A Hedge Fund Veteran Makes Contrarian Call on Credit

Mariner Investment Group chief investment officer Bill Michaelcheck says its multistrategy hedge fund has moved out of credit and into rates.

The Federal Reserve building in Washington, D.C. (Andrew Harrer/Bloomberg).

The Federal Reserve building in Washington, D.C.

(Andrew Harrer/Bloomberg).

With central banks around the world starting to put the brakes on monetary policies that have kept interest rates at historic lows for years, Mariner Investment Group, a $6.2 billion alternative asset manager, has been selling the majority of credit instruments in its flagship multistrategy fund, which invests across a variety of traditional liquid hedge fund strategies.

The fund has pivoted from credit to rates, namely government bonds and sovereign debt. Mariner continues to hold significant credit assets in its illiquid credit vehicles, including a regulatory capital relief strategy focused on infrastructure and its collateralized loan obligation (CLO) business. It also has niche liquid credit assets in some of its residential mortgage funds.

Bill Michaelcheck, chief investment officer who founded Mariner in 1992 after running fixed income trading at Bear Stearns for 15 years, is expecting upheaval in the fixed income markets now that the Federal Reserve and other central banks are starting to sell the $14 trillion in securities that they’ve bought as part of quantitative easing policies since the financial crisis.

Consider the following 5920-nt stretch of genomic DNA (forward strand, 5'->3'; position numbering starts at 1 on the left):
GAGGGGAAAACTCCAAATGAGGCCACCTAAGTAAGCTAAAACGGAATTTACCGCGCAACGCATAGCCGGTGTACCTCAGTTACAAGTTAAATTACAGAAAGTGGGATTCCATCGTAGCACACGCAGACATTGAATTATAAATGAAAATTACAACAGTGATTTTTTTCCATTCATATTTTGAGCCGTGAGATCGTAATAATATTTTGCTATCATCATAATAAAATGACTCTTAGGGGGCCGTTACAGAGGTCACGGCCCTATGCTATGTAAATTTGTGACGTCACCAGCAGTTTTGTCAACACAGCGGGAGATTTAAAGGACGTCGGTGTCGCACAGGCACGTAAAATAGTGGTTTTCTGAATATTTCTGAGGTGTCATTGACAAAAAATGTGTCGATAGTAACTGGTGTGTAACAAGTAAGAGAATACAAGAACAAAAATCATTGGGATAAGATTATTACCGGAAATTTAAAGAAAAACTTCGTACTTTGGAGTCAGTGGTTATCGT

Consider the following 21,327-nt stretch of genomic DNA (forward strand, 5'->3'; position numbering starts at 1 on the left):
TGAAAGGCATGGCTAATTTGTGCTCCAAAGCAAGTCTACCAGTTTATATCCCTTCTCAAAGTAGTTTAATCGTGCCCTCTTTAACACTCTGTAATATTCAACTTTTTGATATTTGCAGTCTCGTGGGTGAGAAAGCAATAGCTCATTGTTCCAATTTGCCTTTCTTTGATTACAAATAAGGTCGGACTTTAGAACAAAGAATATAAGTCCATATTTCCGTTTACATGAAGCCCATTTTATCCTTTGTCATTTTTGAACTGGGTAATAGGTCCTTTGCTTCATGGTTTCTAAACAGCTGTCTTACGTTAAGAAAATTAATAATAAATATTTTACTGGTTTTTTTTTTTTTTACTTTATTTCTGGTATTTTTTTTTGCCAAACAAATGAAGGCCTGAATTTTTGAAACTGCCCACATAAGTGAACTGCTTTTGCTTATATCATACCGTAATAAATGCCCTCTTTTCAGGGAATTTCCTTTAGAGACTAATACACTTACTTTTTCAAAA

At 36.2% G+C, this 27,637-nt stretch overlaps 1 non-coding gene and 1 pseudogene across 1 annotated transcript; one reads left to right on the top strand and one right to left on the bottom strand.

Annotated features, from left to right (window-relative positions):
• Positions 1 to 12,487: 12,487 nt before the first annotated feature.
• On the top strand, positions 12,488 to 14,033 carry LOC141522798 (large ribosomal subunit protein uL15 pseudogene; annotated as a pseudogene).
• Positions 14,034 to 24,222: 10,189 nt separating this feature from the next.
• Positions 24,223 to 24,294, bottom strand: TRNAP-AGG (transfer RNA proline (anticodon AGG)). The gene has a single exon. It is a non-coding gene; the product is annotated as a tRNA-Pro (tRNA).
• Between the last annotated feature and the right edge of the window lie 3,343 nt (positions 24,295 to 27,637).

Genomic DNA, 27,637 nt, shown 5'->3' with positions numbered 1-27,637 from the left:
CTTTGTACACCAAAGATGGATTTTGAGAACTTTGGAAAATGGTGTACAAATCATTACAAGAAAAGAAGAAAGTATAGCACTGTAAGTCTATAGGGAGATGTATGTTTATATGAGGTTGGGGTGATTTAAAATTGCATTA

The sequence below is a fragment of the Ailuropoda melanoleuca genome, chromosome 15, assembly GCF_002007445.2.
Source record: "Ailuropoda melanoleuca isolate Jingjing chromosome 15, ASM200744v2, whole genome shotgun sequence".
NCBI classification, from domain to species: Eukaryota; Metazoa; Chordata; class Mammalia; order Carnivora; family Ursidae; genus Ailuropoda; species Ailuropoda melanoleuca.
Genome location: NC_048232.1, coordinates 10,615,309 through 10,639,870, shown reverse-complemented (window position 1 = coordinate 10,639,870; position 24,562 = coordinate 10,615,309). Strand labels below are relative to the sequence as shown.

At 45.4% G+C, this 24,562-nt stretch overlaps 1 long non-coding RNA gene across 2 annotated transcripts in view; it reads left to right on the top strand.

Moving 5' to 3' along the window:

“We’ve been buyers of credit since the financial crisis,” he says. “Now it’s time to go home.”

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The multistrategy fund once held approximately 60 percent in credit instruments and about 10 percent in rates. Now those statistics have essentially reversed.

“The only things we have now are short-term, event driven, catalyst driven,” he says. “I’ve significantly reduced/hedged all credit in the multi-strategy fund.”

Since the 1980s, rates have gradually been drifting lower and lower, with a few temporary blips up.

“You can make a good case that we’re heading toward a regime change that we haven’t seen since 1979, when then-Fed Chair Paul Volcker raised rates,” says Michaelcheck. “Of course, we don’t know precisely when it will happen.”

But the Fed’s unwinding of quantitative easing policies is happening at a time when central banks around the world are also changing course after years of bond buying, Michaelcheck says.

“Will we go back to 10 to 12 percent rates? We don’t know, but we do think that volatility will increase,” he adds.

Michaelcheck’s call is in contrast to other firms that have talked about markets that are due for a correction, but have been continuing to buy assets.